David Dudgeon is Chair Professor in Ecology & Biodiversity at the University of Hong Kong, where he has spent over 30 years researching the ecology, biodiversity and conservation of the animals that inhabit the streams and rivers monsoonal Asia. His recent work concerns food-web dynamics and energy flow in streams, the relationship between biodiversity and ecosystem functioning, and the broader issue of freshwater biodiversity conservation in a rapidly-changing, human-dominated world.
Dudgeon is the author of over 190 papers in international journals, as well as book chapters, books and other articles (see Publication List). He has supervised more than 30 research postgraduate students. In 2000, Dudgeon was awarded the 10th Biwako Prize in Ecology in recognition of his contributions to freshwater ecology and conservation in Asia. He is currently writing a book to entitled Freshwater Biodiversity Conservation for Cambridge University Press.
Dudgeon took on the role of Editor-in-Chief of Freshwater Biology between 2015 and 2017.
Dudgeon is a member of the editorial boards of Aquatic Conservation and Global Ecology and Conservation, and was formerly associated with the editorial boards of Hydrobiologia, Aquatic Sciences, Inland Waters and Biotropica. Dudgeon has served on the Freshwater Cross-cutting Network of DIVERSITAS, and sits on the Scientific Steering committee of the Global Water System Project (GWSP) and the Freshwater Working Group of GEO-BON, the Global Biodiversity Observation Network. These organizations were all members of the Earth Systems Science Partnership, which was recently incorporated into the Future Earth research platform.
Dudgeon is an Executive Councilor and Trustee of WWF-Hong Kong and a member of the Steering Committee developing the Hong Kong Biodiversity Strategy and Action Plan as part of the territory’s obligations under the international Convention on Biological Diversity. He served for six years on the Town Planning Board of Hong Kong SAR Government (until 2010), was Associate Dean (Research) of the HKU Science Faculty between 2010 and 2014, andwas University Mace Bearer until 2018.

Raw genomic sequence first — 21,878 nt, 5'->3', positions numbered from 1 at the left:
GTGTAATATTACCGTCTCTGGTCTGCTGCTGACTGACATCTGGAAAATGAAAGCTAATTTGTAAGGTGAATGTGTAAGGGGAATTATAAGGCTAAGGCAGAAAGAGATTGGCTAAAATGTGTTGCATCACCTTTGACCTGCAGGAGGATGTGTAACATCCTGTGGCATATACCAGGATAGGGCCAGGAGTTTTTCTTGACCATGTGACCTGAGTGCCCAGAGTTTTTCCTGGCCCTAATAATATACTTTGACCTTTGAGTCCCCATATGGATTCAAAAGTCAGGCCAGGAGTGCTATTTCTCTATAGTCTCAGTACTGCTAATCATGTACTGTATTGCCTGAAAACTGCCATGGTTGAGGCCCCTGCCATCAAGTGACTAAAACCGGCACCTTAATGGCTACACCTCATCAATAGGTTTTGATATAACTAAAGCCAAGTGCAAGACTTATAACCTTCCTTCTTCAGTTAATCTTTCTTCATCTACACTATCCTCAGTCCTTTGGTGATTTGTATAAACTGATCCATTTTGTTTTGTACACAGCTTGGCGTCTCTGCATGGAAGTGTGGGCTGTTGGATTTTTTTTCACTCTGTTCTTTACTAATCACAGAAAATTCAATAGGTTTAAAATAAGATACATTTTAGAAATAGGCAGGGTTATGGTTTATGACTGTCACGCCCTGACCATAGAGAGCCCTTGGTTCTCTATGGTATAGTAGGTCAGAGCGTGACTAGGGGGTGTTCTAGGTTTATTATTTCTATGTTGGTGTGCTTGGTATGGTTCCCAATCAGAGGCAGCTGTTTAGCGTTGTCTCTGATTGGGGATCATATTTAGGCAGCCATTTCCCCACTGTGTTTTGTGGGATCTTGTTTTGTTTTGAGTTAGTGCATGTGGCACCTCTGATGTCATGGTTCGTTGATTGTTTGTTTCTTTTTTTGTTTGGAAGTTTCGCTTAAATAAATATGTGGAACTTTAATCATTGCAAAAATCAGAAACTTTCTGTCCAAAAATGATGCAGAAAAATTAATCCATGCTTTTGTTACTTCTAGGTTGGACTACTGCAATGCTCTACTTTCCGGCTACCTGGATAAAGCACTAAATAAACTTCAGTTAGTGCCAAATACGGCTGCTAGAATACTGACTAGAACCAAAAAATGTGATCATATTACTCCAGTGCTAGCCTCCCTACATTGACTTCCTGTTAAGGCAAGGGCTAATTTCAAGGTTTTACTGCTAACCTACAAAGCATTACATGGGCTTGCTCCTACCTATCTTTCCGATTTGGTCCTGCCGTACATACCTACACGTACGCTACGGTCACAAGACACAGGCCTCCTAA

Freshwater Biodiversity: Status, Threats and Conservation
Published in 2020.
From the dust-jacket: Growing human populations and higher demands for water impose increasing impacts and stresses upon freshwater biodiversity. Their combined effects have made these animals more endangered than their terrestrial and marine counterparts. Overuse and contamination of water, overexploitation and overfishing, introduction of alien species, and alteration of natural flow regimes have led to a 'great thinning' and declines in abundance of freshwater animals, a 'great shrinking' in body size with reductions in large species, and a 'great mixing' whereby the spread of introduced species has tended to homogenize previously dissimilar communities in different parts of the world. Climate change and warming temperatures will alter global water availability, and exacerbate the other threat factors. What conservation action is needed to halt or reverse these trends, and preserve freshwater biodiversity in a rapidly changing world? This book offers the tools and approaches that can be deployed to help conserve freshwater biodiversity.
The book is available from Cambridge University Press; please click here to order.